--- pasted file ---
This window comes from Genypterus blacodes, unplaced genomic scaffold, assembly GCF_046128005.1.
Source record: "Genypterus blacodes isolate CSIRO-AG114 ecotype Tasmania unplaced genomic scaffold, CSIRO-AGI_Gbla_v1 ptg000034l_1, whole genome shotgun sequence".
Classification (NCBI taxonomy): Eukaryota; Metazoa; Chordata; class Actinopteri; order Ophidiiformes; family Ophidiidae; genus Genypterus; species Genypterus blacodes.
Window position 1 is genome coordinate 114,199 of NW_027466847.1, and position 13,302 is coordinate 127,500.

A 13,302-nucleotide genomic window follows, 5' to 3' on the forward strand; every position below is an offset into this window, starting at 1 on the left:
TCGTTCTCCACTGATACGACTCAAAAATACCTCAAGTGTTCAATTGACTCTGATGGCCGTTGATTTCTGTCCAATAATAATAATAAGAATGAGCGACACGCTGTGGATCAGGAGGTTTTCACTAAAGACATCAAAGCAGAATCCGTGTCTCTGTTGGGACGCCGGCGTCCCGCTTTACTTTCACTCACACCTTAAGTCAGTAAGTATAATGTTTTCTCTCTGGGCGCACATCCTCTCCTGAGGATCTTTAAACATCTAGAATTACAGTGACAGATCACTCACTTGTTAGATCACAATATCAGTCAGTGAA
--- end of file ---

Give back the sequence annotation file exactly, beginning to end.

This window comes from Genypterus blacodes, unplaced genomic scaffold, assembly GCF_046128005.1.
Source record: "Genypterus blacodes isolate CSIRO-AG114 ecotype Tasmania unplaced genomic scaffold, CSIRO-AGI_Gbla_v1 ptg000034l_1, whole genome shotgun sequence".
Classification (NCBI taxonomy): Eukaryota; Metazoa; Chordata; class Actinopteri; order Ophidiiformes; family Ophidiidae; genus Genypterus; species Genypterus blacodes.
Window position 1 is genome coordinate 114,199 of NW_027466847.1, and position 13,302 is coordinate 127,500.

A 13,302-nucleotide genomic window follows, 5' to 3' on the forward strand; every position below is an offset into this window, starting at 1 on the left:
TCGTTCTCCACTGATACGACTCAAAAATACCTCAAGTGTTCAATTGACTCTGATGGCCGTTGATTTCTGTCCAATAATAATAATAAGAATGAGCGACACGCTGTGGATCAGGAGGTTTTCACTAAAGACATCAAAGCAGAATCCGTGTCTCTGTTGGGACGCCGGCGTCCCGCTTTACTTTCACTCACACCTTAAGTCAGTAAGTATAATGTTTTCTCTCTGGGCGCACATCCTCTCCTGAGGATCTTTAAACATCTAGAATTACAGTGACAGATCACTCACTTGTTAGATCACAATATCAGTCAGTGAA